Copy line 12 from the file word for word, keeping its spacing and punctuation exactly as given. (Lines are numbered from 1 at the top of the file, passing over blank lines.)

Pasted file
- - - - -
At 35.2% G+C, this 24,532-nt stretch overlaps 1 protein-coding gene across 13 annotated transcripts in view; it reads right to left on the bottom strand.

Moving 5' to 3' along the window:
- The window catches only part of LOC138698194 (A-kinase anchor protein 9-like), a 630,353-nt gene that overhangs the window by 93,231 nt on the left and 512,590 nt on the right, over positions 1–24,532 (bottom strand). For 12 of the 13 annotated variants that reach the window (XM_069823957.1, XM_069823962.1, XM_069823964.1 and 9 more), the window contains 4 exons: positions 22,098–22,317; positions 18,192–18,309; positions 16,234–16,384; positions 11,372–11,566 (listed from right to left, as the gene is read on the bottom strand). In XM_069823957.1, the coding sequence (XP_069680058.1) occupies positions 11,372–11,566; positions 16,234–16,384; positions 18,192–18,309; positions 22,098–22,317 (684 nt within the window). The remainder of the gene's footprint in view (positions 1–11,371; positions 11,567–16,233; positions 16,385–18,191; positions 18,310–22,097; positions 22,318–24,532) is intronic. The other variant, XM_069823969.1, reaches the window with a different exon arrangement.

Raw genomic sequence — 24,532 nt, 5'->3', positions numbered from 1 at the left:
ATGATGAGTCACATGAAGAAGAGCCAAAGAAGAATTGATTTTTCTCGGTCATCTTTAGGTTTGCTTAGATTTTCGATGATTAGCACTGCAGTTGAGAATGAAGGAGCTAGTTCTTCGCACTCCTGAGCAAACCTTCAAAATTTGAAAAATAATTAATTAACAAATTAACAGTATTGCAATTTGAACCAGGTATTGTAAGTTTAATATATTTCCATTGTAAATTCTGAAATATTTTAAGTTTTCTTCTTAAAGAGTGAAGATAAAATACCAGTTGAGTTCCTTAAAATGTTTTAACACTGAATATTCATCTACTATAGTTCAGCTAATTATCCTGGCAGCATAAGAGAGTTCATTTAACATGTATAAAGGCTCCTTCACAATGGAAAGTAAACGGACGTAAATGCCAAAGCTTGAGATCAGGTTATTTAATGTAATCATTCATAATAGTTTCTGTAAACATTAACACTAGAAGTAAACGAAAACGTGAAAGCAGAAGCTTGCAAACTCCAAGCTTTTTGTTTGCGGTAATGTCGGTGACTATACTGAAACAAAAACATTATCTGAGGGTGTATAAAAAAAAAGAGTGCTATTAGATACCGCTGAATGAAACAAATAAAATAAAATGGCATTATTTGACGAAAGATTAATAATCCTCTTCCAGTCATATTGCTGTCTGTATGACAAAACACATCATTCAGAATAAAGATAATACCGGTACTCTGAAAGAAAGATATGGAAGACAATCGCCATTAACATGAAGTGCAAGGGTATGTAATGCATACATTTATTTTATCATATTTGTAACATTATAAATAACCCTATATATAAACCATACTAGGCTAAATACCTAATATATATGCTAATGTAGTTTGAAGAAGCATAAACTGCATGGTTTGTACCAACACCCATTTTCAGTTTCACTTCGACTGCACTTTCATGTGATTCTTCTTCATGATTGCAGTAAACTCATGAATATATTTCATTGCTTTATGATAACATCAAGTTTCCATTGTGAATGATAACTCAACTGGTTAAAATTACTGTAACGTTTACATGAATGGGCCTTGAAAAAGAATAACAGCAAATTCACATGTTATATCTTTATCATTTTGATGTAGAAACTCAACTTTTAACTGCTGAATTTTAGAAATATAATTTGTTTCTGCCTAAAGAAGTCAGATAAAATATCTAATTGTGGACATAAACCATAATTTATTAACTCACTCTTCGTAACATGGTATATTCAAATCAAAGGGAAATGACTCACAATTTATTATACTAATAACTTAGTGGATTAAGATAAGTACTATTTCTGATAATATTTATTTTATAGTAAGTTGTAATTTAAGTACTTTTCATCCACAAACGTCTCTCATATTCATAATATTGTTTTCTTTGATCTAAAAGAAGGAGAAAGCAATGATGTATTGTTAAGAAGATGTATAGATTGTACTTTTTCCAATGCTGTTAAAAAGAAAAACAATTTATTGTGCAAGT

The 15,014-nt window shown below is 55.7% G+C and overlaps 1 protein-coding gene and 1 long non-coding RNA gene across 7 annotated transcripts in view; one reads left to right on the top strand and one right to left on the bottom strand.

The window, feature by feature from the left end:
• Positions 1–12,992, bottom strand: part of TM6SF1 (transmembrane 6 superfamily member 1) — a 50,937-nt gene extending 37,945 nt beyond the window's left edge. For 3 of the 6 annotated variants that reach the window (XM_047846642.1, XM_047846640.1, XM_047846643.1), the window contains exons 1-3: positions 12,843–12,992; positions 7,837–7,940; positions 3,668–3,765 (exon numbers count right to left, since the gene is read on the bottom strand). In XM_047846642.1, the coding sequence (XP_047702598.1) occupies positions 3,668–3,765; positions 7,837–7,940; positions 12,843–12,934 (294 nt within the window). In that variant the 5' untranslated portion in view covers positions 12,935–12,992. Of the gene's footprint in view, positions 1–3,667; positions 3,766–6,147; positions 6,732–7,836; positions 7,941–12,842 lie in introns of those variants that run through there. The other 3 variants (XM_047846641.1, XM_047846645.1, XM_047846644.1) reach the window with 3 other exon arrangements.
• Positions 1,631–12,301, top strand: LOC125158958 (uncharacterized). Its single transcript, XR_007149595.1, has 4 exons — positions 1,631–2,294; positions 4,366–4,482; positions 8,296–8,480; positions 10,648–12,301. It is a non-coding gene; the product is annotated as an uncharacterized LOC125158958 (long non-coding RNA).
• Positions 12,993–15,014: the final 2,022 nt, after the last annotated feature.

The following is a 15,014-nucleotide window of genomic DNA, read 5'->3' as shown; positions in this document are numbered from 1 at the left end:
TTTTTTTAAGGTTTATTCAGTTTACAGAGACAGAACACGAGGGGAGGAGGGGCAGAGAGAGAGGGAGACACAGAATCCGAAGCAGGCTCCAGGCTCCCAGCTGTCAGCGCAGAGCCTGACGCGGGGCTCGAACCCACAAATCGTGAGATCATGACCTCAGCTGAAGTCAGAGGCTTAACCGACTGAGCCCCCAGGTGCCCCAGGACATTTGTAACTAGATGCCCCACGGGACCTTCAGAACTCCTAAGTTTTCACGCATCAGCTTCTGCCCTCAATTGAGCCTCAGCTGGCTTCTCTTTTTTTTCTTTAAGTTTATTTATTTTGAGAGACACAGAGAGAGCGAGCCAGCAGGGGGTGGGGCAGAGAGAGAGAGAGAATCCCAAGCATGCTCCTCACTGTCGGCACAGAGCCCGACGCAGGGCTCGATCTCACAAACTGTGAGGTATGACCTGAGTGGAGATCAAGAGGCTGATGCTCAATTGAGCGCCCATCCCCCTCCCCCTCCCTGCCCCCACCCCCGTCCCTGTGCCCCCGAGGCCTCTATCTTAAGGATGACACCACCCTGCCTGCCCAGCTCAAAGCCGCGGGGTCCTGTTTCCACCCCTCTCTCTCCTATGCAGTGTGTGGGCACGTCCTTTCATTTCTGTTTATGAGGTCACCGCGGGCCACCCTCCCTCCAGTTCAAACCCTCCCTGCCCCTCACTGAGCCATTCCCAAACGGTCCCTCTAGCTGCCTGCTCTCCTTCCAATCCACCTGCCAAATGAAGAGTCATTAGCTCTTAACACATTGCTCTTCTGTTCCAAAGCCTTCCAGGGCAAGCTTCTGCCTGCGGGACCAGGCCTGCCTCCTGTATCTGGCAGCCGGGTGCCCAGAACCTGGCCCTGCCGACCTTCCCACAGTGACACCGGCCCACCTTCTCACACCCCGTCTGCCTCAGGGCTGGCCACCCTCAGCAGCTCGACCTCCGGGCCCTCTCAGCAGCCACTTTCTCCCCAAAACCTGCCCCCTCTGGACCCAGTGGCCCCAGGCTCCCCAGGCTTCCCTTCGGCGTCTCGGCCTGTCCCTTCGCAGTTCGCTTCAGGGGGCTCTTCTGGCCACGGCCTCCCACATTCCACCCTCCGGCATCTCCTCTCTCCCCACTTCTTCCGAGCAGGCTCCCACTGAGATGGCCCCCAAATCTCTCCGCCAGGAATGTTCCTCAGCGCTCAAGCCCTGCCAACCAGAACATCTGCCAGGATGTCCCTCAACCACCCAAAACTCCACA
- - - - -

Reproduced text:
TTTTTTTAAGGTTTATTCAGTTTACAGAGACAGAACACGAGGGGAGGAGGGGCAGAGAGAGAGGGAGACACAGAATCCGAAGCAGGCTCCAGGCTCCCAGCTGTCAGCGCAGAGCCTGACGCGGGGCTCGAACCCACAAATCGTGAGATCATGACCTCAGCTGAAGTCAGAGGCTTAACCGACTGAGCCCCCAGGTGCCCCAGGACATTTGTAACTAGATGCCCCACGGGACCTTCAGAACTCCTAAGTTTTCACGCATCAGCTTCTGCCCTCAATTGAGCCTCAGCTGGCTTCTCTTTTTTTTCTTTAAGTTTATTTATTTTGAGAGACACAGAGAGAGCGAGCCAGCAGGGGGTGGGGCAGAGAGAGAGAGAGAATCCCAAGCATGCTCCTCACTGTCGGCACAGAGCCCGACGCAGGGCTCGATCTCACAAACTGTGAGGTATGACCTGAGTGGAGATCAAGAGGCTGATGCTCAATTGAGCGCCCATCCCCCTCCCCCTCCCTGCCCCCACCCCCGTCCCTGTGCCCCCGAGGCCTCTATCTTAAGGATGACACCACCCTGCCTGCCCAGCTCAAAGCCGCGGGGTCCTGTTTCCACCCCTCTCTCTCCTATGCAGTGTGTGGGCACGTCCTTTCATTTCTGTTTATGAGGTCACCGCGGGCCACCCTCCCTCCAGTTCAAACCCTCCCTGCCCCTCACTGAGCCATTCCCAAACGGTCCCTCTAGCTGCCTGCTCTCCTTCCAATCCACCTGCCAAATGAAGAGTCATTAGCTCTTAACACATTGCTCTTCTGTTCCAAAGCCTTCCAGGGCAAGCTTCTGCCTGCGGGACCAGGCCTGCCTCCTGTATCTGGCAGCCGGGTGCCCAGAACCTGGCCCTGCCGACCTTCCCACAGTGACACCGGCCCACCTTCTCACACCCCGTCTGCCTCAGGGCTGGCCACCCTCAGCAGCTCGACCTCCGGGCCCTCTCAGCAGCCACTTTCTCCCCAAAACCTGCCCCCTCTGGACCCAGTGGCCCCAGGCTCCCCAGGCTTCCCTTCGGCGTCTCGGCCTGTCCCTTCGCAGTTCGCTTCAGGGGGCTCTTCTGGCCACGGCCTCCCACATTCCACCCTCCGGCATCTCCTCTCTCCCCACTTCTTCCGAGCAGGCTCCCACTGAGATGGCCCCCAAATCTCTCCGCCAGGAATGTTCCTCAGCGCTCAAGCCCTGCCAACCAGAACATCTGCCAGGATGTCCCTCAACCACCCAAAACTCCACA